The Chevy Volt, the plug-in car that has been plagued by sluggish sales and mounting losses since General Motors rolled it out in 2010, has one deep-pocketed customer: the Pentagon.
The Department of Defense is planning to purchase 1,500 electric cars including Volts as part of its effort to make the military more environmentally friendly. But given the federal government’s bailout of Chevy maker General Motors, President Obama’s praise of the Volt and the car’s long-running problems, the federal purchase is likely to become the latest controversy in the Volt’s short life.
Earlier this week, Reuters reported that GM is losing up to $49,000 on every Volt driven out of the showroom. The report took GM’s huge investment in the pioneering car and divided it by the meager sales to date and concluded that each car costs the company nearly $90,000 – more than double the sticker price.
GM blasted the report, disputing the numbers and insisting that as sales build, the initial costs will be recouped and the cost-per-car will fall.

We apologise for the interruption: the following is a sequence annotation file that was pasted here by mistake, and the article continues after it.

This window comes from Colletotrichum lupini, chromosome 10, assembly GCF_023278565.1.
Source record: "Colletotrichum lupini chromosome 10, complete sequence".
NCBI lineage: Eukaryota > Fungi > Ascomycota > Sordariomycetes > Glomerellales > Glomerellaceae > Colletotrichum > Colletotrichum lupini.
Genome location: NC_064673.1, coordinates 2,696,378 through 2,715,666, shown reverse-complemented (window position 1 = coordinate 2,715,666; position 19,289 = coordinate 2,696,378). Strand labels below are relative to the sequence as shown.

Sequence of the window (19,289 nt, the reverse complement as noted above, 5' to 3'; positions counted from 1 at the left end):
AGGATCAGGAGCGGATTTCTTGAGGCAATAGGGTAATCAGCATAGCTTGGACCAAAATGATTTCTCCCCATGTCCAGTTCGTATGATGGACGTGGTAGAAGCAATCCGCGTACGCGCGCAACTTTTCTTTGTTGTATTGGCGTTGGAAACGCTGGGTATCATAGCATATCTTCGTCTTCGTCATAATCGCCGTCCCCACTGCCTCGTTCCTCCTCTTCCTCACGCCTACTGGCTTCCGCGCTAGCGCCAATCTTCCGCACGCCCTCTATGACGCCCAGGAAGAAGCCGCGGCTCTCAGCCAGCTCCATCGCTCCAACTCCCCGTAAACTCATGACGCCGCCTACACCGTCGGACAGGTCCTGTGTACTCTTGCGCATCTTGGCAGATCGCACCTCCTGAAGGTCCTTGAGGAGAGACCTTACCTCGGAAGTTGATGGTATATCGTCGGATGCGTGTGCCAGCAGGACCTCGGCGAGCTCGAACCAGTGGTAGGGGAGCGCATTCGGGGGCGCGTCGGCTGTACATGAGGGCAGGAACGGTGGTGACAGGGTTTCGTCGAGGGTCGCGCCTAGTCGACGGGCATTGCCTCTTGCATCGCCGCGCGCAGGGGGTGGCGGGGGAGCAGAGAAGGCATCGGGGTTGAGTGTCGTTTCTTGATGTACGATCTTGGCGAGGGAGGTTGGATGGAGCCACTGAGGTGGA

Those sales will be boosted at taxpayer expense. The Department of Defense began buying Volts this summer as the Marine Corps Air Station in Miramar, Calif., purchased two in July. Another 18 Volts will soon be delivered to Joint Base Andrews in Maryland, where Air Force One is based, according to military magazine Stars and Stripes.
The Obama administration has been among the Volt’s biggest backers with the president vowing to “buy one and drive it myself … five years from now when I’m not president anymore.”
But despite ultra-cheap lease deals and tax breaks of $7,500 for buyers, sales have still been moribund.
Such perks, however, have failed to drive consumers to GM car lots. The vehicle has been forced to suspend production twice this year and will again suspend production later this month after only 2,831 were sold last month.
The General Services Administration bought 100 Volts in 2011 for various agencies.